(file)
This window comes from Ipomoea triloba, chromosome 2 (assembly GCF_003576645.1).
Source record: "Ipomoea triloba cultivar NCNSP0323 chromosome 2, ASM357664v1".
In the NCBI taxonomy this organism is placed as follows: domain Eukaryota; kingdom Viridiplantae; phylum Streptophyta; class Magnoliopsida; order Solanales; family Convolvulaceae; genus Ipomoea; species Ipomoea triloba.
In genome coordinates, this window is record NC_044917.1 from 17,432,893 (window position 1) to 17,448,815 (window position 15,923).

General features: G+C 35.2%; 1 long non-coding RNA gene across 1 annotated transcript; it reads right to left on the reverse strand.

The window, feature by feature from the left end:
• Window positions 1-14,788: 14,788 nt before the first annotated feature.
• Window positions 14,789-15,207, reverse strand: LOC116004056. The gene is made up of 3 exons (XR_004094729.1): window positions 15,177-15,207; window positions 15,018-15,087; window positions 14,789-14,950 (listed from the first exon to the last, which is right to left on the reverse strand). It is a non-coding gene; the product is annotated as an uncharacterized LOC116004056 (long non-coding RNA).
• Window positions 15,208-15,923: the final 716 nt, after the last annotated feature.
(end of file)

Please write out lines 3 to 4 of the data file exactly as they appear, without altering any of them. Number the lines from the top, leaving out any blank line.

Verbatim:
In the NCBI taxonomy this organism is placed as follows: domain Eukaryota; kingdom Viridiplantae; phylum Streptophyta; class Magnoliopsida; order Solanales; family Convolvulaceae; genus Ipomoea; species Ipomoea triloba.
In genome coordinates, this window is record NC_044917.1 from 17,432,893 (window position 1) to 17,448,815 (window position 15,923).